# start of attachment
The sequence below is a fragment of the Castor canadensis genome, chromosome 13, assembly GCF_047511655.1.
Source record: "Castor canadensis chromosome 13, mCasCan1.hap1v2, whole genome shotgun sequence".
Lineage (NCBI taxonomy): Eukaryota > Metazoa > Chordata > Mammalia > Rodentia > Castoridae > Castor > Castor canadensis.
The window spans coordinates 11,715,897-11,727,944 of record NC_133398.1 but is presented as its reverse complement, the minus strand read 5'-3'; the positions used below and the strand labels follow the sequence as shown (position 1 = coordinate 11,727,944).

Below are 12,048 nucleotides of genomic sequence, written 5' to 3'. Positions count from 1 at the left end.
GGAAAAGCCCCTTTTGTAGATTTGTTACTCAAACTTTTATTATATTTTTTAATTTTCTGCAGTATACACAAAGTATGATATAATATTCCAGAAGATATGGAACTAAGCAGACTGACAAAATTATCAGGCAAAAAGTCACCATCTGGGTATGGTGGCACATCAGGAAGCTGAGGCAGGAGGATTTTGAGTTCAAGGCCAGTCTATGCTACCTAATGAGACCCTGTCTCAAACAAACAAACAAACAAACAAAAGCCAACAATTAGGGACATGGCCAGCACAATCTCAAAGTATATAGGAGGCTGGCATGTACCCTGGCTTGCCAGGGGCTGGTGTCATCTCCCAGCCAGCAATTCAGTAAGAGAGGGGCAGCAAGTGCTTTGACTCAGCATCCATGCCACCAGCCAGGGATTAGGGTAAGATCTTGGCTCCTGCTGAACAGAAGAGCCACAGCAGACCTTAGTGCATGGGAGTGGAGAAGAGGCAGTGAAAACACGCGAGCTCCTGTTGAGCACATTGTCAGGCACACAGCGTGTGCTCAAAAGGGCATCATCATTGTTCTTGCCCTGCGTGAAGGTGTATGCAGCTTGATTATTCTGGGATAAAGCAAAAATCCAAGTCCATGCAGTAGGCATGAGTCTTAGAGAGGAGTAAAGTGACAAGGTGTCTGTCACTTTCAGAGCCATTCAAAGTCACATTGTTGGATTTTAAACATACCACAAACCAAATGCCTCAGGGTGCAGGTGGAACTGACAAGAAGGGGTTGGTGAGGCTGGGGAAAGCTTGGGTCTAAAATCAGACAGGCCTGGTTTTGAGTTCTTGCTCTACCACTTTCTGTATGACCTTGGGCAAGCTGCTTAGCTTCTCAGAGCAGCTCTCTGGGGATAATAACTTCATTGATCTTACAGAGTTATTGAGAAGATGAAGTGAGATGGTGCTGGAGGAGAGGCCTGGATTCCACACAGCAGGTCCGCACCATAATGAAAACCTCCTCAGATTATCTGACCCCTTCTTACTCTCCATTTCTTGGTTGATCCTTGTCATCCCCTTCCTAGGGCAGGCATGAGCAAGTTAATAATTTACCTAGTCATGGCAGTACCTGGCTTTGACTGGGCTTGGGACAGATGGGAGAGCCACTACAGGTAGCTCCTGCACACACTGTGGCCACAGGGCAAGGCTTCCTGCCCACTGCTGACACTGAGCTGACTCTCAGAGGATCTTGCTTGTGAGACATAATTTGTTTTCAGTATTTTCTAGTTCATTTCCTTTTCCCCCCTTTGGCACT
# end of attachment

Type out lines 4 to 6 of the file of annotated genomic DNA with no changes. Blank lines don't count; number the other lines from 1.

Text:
The window spans coordinates 11,715,897-11,727,944 of record NC_133398.1 but is presented as its reverse complement, the minus strand read 5'-3'; the positions used below and the strand labels follow the sequence as shown (position 1 = coordinate 11,727,944).

Below are 12,048 nucleotides of genomic sequence, written 5' to 3'. Positions count from 1 at the left end.
GGAAAAGCCCCTTTTGTAGATTTGTTACTCAAACTTTTATTATATTTTTTAATTTTCTGCAGTATACACAAAGTATGATATAATATTCCAGAAGATATGGAACTAAGCAGACTGACAAAATTATCAGGCAAAAAGTCACCATCTGGGTATGGTGGCACATCAGGAAGCTGAGGCAGGAGGATTTTGAGTTCAAGGCCAGTCTATGCTACCTAATGAGACCCTGTCTCAAACAAACAAACAAACAAACAAAAGCCAACAATTAGGGACATGGCCAGCACAATCTCAAAGTATATAGGAGGCTGGCATGTACCCTGGCTTGCCAGGGGCTGGTGTCATCTCCCAGCCAGCAATTCAGTAAGAGAGGGGCAGCAAGTGCTTTGACTCAGCATCCATGCCACCAGCCAGGGATTAGGGTAAGATCTTGGCTCCTGCTGAACAGAAGAGCCACAGCAGACCTTAGTGCATGGGAGTGGAGAAGAGGCAGTGAAAACACGCGAGCTCCTGTTGAGCACATTGTCAGGCACACAGCGTGTGCTCAAAAGGGCATCATCATTGTTCTTGCCCTGCGTGAAGGTGTATGCAGCTTGATTATTCTGGGATAAAGCAAAAATCCAAGTCCATGCAGTAGGCATGAGTCTTAGAGAGGAGTAAAGTGACAAGGTGTCTGTCACTTTCAGAGCCATTCAAAGTCACATTGTTGGATTTTAAACATACCACAAACCAAATGCCTCAGGGTGCAGGTGGAACTGACAAGAAGGGGTTGGTGAGGCTGGGGAAAGCTTGGGTCTAAAATCAGACAGGCCTGGTTTTGAGTTCTTGCTCTACCACTTTCTGTATGACCTTGGGCAAGCTGCTTAGCTTCTCAGAGCAGCTCTCTGGGGATAATAACTTCATTGATCTTACAGAGTTATTGAGAAGATGAAGTGAGATGGTGCTGGAGGAGAGGCCTGGATTCCACACAGCAGGTCCGCACCATAATGAAAACCTCCTCAGATTATCTGACCCCTTCTTACTCTCCATTTCTTGGTTGATCCTTGTCATCCCCTTCCTAGGGCAGGCATGAGCAAGTTAATAATTTACCTAGTCATGGCAGTACCTGGCTTTGACTGGGCTTGGGACAGATGGGAGAGCCACTACAGGTAGCTCCTGCACACACTGTGGCCACAGGGCAAGGCTTCCTGCCCACTGCTGACACTGAGCTGACTCTCAGAGGATCTTGCTTGTGAGACATAATTTGTTTTCAGTATTTTCTAGTTCATTTCCTTTTCCCCCCTTTGGCACT